What lead set up where?
There are multiple lead set ups nowadays and sometimes choosing the correct one for the situation can be the difference between blanking or possibly having the trip of a lifetime. There are a few different options for fishing over different substrates on the lakebed that you may be faced with.
The lead clip
The lead clip is designed for fishing over firmer lakebeds, whether that be gravel, clay or firmer silt, it is one of the simplest ways of fishing and only requires 3 items, the lead clip, tail rubber and a swivel which will sit in the lead clip. Because the lead can be taken on or off the clip it enables you to alternate between sizes of lead if you need to, it’s just a case of taking one off and replacing with a bigger/smaller one. It is probably one of the most popular lead arrangements in modern day carp fishing because it is so versatile, you can set it up to be semi fixed, or to drop the lead on the take, it all depends on how far you push the tail rubber over the clip. It’s always worth moistening the clip before you push the tail rubber over to ensure should you have a break off the fish can still get rid of the lead. The only situation to avoid using it in is weed/soft silty conditions, the lead will pull down into the weed and even if your hook bait is sat on top of it, the hook link will be arched over hindering your rig presentation.
If you set it up with a quick-change swivel as opposed to a normal swivel then you can swap between rigs quickly and efficiently, also giving you the option to thread down mesh PVA bags to protect the hook point.
It would be advised to use a hook link with some sort of coating to help with the anti-tangle properties of the rig to ensure on the cast the rig is separated from the line eliminating tangles.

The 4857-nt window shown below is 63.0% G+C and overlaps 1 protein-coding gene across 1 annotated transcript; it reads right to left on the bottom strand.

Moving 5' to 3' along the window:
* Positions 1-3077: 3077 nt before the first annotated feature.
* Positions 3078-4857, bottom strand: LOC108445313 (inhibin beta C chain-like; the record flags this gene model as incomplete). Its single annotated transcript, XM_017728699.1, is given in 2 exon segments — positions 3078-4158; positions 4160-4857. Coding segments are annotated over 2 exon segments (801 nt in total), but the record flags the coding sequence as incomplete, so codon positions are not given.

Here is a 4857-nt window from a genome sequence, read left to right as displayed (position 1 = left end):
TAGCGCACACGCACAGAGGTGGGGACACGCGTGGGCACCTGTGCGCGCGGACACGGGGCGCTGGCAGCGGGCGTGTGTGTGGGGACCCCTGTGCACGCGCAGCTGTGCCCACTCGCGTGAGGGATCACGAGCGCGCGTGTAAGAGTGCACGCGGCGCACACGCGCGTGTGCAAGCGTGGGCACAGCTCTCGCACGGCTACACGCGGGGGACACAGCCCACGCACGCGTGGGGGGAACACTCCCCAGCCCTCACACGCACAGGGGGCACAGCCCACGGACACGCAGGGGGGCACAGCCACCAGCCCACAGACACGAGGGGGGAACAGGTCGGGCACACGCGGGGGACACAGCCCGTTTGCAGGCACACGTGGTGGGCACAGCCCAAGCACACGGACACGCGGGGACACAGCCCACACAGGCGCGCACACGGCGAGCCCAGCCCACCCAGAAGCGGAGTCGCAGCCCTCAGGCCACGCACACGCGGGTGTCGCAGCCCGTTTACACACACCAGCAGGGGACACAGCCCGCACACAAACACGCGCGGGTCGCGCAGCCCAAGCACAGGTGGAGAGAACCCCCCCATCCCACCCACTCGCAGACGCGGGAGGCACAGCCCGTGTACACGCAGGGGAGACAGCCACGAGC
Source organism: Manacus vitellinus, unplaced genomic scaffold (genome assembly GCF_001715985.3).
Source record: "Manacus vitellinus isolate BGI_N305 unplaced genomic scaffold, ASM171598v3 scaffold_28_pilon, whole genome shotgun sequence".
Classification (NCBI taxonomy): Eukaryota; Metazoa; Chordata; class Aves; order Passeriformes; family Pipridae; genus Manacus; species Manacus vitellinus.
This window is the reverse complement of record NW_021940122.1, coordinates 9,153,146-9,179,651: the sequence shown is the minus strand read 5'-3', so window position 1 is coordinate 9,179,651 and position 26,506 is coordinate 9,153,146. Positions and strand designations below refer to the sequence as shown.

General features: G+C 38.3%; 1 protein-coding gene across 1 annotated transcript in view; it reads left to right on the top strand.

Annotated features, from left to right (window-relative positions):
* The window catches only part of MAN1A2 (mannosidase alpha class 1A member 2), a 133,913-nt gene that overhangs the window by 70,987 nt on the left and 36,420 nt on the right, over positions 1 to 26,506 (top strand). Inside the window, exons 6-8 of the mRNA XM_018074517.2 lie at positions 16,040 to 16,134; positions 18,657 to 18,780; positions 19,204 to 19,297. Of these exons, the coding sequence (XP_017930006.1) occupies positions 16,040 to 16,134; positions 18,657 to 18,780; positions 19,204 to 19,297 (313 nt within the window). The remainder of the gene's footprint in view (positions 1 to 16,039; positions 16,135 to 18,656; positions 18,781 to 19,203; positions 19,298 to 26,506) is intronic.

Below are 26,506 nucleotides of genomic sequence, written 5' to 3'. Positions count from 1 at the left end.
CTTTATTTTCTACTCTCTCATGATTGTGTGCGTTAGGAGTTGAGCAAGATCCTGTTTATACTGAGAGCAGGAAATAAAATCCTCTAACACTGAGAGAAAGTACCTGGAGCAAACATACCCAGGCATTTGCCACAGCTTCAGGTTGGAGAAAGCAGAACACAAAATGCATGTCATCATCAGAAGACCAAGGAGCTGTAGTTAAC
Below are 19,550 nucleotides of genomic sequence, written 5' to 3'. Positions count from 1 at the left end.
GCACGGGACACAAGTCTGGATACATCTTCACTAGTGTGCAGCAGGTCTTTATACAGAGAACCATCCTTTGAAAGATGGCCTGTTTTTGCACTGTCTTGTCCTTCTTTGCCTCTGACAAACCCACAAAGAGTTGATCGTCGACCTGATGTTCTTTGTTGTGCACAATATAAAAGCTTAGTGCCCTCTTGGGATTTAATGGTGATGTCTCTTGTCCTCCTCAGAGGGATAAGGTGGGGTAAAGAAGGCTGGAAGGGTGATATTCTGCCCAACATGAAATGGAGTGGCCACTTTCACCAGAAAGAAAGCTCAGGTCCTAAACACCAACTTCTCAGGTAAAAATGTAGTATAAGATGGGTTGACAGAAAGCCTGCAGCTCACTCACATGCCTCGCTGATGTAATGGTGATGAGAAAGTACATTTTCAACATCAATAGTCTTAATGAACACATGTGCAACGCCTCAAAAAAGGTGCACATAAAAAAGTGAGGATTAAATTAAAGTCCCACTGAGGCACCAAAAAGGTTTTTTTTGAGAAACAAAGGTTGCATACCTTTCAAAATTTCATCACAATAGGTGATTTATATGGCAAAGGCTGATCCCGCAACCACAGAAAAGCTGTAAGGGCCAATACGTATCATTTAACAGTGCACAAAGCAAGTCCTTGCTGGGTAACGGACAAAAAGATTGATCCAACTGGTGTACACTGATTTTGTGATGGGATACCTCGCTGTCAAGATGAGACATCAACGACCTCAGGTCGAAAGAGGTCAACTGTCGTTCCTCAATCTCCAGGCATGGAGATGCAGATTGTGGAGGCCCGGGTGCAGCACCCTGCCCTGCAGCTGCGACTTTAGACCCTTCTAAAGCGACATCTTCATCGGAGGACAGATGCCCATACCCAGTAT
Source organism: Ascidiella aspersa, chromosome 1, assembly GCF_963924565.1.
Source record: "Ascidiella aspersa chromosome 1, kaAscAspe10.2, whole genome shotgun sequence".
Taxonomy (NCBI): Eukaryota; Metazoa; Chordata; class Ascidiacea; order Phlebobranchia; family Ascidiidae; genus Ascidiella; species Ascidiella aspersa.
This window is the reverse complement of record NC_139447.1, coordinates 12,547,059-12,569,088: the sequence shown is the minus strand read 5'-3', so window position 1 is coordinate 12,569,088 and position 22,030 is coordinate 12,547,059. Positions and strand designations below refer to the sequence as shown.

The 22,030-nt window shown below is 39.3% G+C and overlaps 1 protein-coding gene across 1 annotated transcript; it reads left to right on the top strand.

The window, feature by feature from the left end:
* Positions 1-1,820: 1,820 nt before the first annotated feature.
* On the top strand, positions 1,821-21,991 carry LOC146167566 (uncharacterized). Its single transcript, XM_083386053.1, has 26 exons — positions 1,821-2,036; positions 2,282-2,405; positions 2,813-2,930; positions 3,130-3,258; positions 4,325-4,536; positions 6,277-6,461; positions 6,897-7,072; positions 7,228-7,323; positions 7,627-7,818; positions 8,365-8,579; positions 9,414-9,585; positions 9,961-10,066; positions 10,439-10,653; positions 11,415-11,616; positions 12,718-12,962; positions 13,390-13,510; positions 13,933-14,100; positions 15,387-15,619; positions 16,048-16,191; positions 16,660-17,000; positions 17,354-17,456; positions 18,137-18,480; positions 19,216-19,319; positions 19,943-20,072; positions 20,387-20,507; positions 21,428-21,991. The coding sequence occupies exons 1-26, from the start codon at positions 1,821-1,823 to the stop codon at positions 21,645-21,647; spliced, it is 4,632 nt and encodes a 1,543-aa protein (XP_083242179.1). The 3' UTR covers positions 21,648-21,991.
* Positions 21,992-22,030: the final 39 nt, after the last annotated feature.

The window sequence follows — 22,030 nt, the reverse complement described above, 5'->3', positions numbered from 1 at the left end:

Inline leads are a fantastic method due to the fact when the carp picks up the rig, they come into contact with the heaviest part of the lead first, now this is fantastic but using inlines in the correct situations is definitely vital, due to the hook link and swivel coming out the bottom of the lead, it must be fish over a hard bottom to ensure the lead doesn’t plug and kick your hook link up off the lakebed. The way you can get around this is by placing your inline set up into a solid PVA bag, doing this, not only does it enable you to fish over dirtier bottoms, but it also presents a nice small parcel of food where the hook & hook bait is enclosed to eliminate getting caught up on debris that may be present on the lakebed.
Another way of fishing inlines is with the drop off method, if you like using big leads then this may be for you, the last thing you want is a big lead swinging about on the line with a reasonably short hook link, it’s never going to end well. The concept of the drop off is fairly simple but is best used with a ring swivel over a standard one. First things first slide a tail rubber or a piece of silicone up your line, then tie on your ring swivel, attach the hook link to the biggest ring as normal, then have your mainline or leader attached to the small ring behind the big ring, push the other end of the swivel (without anything attached to it) into the lead, pass your line around the outside of the lead and slide down your tail rubber/silicone and push over the stem of the lead, you don’t need to ram it on because you want the fish to eject the lead on the take. When the fish picks up your rig and shakes its head it will dislodge the swivel from the lead and when you pick up the rod the lead should fall off the tail rubber. It’s a fantastic method and one that works time after time.